Libya's Dbeibah admits state role in extraditing Lockerbie suspect to US

Disputed PM says Abu Agila Mohammad Masud's handover was lawful and his government simply co-operated

Abu Agila Mohammad Masud (2nd L) sits behind bars during a hearing at a courtroom in Tripoli November 16, 2014.  Reuters
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Libya's disputed Prime Minister Abdul Hamid Dbeibah admitted his government was involved in the extradition to the US of a former Libyan intelligence officer accused of making the bomb that downed Pan Am Flight 103 over Lockerbie in Scotland in 1988.

Mr Dbeibah named former intelligence officer Abu Agila Mohammad Masud as the bomb maker for the Lockerbie attack that killed 270 people.

Libya ‘‘had to wipe the mark of terrorism from the Libyan people’s forehead’’, he said, without providing any hard evidence or elaborating on his government’s role in Mr Masud’s handover.

The US and Libya have no formal extradition agreement.

Mr Dbeibah’s comments came a day after Libya’s chief public prosecutor Saddiq Al Sour announced there would be an investigation into Mr Masud’s extradition following a complaint from the suspect’s family.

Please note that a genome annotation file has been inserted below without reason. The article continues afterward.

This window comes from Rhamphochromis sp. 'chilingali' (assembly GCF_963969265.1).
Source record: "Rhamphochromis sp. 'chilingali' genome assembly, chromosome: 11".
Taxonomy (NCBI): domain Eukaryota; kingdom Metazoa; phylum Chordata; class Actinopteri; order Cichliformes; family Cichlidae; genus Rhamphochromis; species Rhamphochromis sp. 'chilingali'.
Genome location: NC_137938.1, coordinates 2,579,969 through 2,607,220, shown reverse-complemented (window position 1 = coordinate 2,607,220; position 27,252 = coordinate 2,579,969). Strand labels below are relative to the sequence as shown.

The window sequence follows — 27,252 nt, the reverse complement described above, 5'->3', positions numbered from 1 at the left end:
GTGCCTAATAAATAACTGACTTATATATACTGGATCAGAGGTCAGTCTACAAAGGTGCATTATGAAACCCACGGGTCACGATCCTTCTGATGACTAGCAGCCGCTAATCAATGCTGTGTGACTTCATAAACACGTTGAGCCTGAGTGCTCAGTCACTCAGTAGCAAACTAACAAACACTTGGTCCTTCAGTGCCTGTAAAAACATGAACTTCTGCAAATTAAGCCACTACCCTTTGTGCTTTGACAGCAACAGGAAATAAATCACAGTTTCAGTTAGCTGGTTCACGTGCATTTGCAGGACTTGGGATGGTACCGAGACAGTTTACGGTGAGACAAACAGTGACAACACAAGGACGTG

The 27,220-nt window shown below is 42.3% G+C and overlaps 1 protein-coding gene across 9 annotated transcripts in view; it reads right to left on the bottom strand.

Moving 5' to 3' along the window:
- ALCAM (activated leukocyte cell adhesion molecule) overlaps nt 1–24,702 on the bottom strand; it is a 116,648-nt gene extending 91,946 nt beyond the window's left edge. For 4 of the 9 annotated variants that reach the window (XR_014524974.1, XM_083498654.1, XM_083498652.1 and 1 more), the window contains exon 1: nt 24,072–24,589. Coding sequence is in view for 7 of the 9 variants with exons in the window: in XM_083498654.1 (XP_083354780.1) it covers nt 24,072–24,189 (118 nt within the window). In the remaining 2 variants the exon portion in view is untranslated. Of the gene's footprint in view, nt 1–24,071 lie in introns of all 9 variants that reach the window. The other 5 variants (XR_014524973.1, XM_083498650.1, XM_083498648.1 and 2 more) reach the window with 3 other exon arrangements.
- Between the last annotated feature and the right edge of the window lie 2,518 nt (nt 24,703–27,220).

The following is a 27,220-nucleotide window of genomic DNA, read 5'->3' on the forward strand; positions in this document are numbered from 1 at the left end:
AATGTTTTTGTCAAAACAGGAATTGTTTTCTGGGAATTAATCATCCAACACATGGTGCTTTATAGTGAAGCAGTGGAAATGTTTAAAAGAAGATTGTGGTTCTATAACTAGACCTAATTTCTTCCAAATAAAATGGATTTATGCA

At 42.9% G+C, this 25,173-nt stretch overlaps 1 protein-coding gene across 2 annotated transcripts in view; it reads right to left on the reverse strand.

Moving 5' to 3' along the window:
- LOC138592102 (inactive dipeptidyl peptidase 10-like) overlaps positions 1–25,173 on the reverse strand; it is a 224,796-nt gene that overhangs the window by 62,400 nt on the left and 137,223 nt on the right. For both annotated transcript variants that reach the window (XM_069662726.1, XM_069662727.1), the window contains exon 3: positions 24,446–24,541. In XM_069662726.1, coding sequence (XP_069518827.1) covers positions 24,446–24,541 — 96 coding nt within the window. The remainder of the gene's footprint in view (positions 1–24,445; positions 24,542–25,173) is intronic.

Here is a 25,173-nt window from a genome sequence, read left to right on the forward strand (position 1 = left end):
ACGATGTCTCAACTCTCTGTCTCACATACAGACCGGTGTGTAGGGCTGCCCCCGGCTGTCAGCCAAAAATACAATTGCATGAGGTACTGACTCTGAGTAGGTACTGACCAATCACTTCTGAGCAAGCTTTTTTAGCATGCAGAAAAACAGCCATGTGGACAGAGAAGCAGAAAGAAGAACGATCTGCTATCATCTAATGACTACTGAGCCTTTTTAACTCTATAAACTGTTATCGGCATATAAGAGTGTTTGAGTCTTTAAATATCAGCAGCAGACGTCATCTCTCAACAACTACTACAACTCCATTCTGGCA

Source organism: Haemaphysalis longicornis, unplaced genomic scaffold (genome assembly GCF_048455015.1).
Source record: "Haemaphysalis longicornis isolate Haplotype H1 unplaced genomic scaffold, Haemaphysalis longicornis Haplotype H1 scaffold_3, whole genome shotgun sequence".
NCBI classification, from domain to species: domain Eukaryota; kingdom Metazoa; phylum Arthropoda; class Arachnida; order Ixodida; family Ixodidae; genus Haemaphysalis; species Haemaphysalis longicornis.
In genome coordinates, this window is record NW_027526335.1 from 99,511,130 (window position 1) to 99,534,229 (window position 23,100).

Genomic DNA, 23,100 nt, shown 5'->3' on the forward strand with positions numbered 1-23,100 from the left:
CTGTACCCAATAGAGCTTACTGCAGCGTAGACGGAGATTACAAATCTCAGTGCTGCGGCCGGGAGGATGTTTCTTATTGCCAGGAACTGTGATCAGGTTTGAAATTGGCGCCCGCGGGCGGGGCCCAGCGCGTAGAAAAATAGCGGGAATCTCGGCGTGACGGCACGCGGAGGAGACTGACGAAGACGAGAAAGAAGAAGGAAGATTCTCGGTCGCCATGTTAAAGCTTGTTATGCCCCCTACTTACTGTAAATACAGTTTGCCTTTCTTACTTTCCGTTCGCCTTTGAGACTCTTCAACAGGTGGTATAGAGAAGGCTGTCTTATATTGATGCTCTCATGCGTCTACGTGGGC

The Tripoli-based prosecutor provided no details about the investigation.

In a televised broadcast on Thursday, Mr Dbeibah said Mr Masud’s extradition was lawful and his government was simply co-operating with an ‘‘international judicial framework to extradite accused citizens”.

It was his first comment on the extradition.

US authorities announced they had arrested Mr Masud on Sunday. The next day, Mr Masud appeared at a federal court in Washington and was charged with an act of international terrorism.

US officials did not explain how he was taken into their custody.

The Lockerbie bombing of 1988 was a terrorist attack that went down in history as one of the deadliest in aviation history with 270 people killed, and the second deadliest attack on US civilians, behind only 9/11. AFP

Mr Masud was ‘‘kidnapped” from his family home in Tripoli by armed men in November, according to a statement issued by his family shortly after the alleged incident.

It was unclear if any of the family witnessed his alleged abduction.

In that statement, the family condemned Libyan authorities for their silence over the incident and for any extradition process that could later take place.

Engulfed by over a decade of civil conflict, Libya is divided between the government of Mr Dbeibah in Tripoli and a rival government based in eastern Libya headed by disputed Prime Minister Fathi Bashagha.

In western Libya, militia groups have accumulated vast wealth and power from kidnappings and their control over the country’s lucrative human trafficking trade.

On Tuesday, Mr Bashagha called Mr Masud’s extradition illegal and called for his immediate release.

The New York-bound Pan Am flight exploded over the Scottish town of Lockerbie after taking off from London on December 21, 1988, killing 259 people on-board and 11 others on the ground.

About 190 American citizens were on the flight destined for New York.

Updated: December 16, 2022, 7:58 AM